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County to blaze a new trail
A trail that will connect Langley with the wooded trails in South Whidbey Community Park will now be much closer to Maxwelton Road than originally planned.
The Maxwelton Trail, which was known until this week as the Cedars Trail, is now mapped and surveyed to run along the east side of Maxwelton Road and onto Langley Road to connect the park to Langley Road. In the works for more than five years, the trail has not exactly been on the construction fast track. Construction, which was planned to start this year, is now expected to start in 2004.
While the original plan would have run the trail along an informal footpath running across 15 properties, the new trail design will require up to seven property owners living along Maxwelton Road to sell easements to Island County. The county's engineering department is now trying to figure out the trail's exact route.
"We're looking at how best to make the trail fit that route," said Gary Hess, Island County's engineer for the project.
The pedestrian path will begin at the intersection of Maxwelton and Langley Roads and travel south to the park. An actual trail design is the next crossroads in the plan.
"Once we can get through the planning and design process construction can begin," Hess said.
The proposed trail will be about 10 feet wide. Hess said he and other engineers working on the project have not yet decided whether to pave the trail or not. As recently as December 2001, the plan was to build the trail with a crushed rock surface.
A vegetation barrier and a fence will be used to separate walkers, bicyclists and runners on the trail from vehicle traffic on Maxwelton Road. In some places, the trail and road will run within 6 feet of one another.
The project will be partially funded by a $300,000 state Department of Transportation grant. The remainder will be paid out by Island County. Hess did not have a total cost figure for the project.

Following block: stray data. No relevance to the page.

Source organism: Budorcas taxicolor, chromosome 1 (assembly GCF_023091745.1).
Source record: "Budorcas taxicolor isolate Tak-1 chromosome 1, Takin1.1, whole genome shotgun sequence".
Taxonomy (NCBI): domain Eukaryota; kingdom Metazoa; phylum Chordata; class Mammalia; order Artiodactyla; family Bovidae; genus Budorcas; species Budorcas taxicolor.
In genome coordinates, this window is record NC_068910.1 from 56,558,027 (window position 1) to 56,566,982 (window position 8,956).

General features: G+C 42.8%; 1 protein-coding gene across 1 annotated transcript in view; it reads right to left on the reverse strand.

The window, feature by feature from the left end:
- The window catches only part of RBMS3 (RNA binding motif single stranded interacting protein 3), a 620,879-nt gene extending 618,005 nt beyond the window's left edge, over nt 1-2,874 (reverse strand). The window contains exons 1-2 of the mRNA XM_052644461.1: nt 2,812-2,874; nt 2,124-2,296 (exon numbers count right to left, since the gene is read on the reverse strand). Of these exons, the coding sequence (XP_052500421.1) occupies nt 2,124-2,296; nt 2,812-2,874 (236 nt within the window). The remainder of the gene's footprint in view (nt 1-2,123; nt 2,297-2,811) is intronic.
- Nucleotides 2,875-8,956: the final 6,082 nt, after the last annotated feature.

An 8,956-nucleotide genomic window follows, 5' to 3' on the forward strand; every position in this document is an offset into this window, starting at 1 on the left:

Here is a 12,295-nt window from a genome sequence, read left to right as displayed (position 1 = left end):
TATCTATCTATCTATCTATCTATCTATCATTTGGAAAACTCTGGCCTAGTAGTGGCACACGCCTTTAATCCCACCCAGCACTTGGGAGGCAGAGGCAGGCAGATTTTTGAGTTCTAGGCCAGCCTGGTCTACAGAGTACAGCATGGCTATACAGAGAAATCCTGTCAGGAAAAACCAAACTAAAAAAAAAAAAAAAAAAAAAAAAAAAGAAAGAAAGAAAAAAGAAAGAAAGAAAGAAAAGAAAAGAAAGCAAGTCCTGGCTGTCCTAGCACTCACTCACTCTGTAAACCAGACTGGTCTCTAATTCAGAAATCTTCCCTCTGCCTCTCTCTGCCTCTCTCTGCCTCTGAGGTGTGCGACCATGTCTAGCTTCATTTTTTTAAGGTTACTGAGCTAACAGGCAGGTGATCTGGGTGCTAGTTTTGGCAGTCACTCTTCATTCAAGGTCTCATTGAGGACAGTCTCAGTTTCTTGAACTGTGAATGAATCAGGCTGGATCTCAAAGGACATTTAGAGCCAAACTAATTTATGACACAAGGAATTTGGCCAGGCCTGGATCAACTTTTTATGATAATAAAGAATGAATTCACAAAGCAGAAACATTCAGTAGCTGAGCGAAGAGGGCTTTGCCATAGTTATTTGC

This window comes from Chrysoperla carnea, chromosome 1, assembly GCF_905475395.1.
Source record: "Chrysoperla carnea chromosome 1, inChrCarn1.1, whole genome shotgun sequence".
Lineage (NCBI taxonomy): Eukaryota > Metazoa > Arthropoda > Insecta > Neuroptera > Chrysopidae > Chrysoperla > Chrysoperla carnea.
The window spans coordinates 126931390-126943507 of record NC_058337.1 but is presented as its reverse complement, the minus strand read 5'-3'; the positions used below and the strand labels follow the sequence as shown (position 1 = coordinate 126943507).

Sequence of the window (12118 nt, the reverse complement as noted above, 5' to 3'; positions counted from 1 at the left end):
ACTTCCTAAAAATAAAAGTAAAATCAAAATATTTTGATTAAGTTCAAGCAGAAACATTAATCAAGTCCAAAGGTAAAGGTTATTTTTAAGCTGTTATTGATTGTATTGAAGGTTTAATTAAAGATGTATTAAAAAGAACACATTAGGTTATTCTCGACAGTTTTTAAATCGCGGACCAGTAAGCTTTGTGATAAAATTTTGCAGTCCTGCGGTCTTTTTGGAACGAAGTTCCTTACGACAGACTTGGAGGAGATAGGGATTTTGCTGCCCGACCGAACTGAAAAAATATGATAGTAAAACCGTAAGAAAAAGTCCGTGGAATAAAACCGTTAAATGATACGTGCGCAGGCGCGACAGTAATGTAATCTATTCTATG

"We don't know what that amount will be until the project is put out for bid," he said.
Hess says his department will be contacting landowners whose parcels adjoin Maxwelton Road for input and to request easements if needed. The county's right-of-way measures between 60 and 40 feet along Maxwelton Road, wide enough in some spots to accommodate the trail without additional easement purchases. Trail crossings at schools and the intersection of Langley and Maxwelton roads will be built into the design.
The trail as planned is expected to measure about two miles in length and will connect trails at the park with Langley's cross-town walkway via the widened shoulder on Langley Road. The cross-town walkway is a system of widened shoulders and asphalt walking paths that can take walkers from the fairgrounds to Brooks Hill Road.
Since most of the funding for the project comes from the federal government, the trail will have to be accessible to people of all physical abilities. It must also be wide enough for two-way walking, bicycling and horse traffic.
The trail's original plan was thrown out to by the engineering department because it became impractical. Hess said only a handful of the 15 property owners living along the proposed trail route agreed to allowing easements. Instead of pursuing a condemnation process to attain the easements, engineers chose to try a new route.
"We began looking at both east and west sides of Maxwelton Road, before settling on the present route," Hess said.
This week, Hess was quick to point out that this new trail is not connected in any way to the Cedars housing development in Langley.
"We should rename this project to end the confusion," Hess said.
The county did just that this week.
In the early 1990s, when the Cedars housing development was first conceived, trails were planned, but the new home owners made it clear they were not interested in providing easements for public access.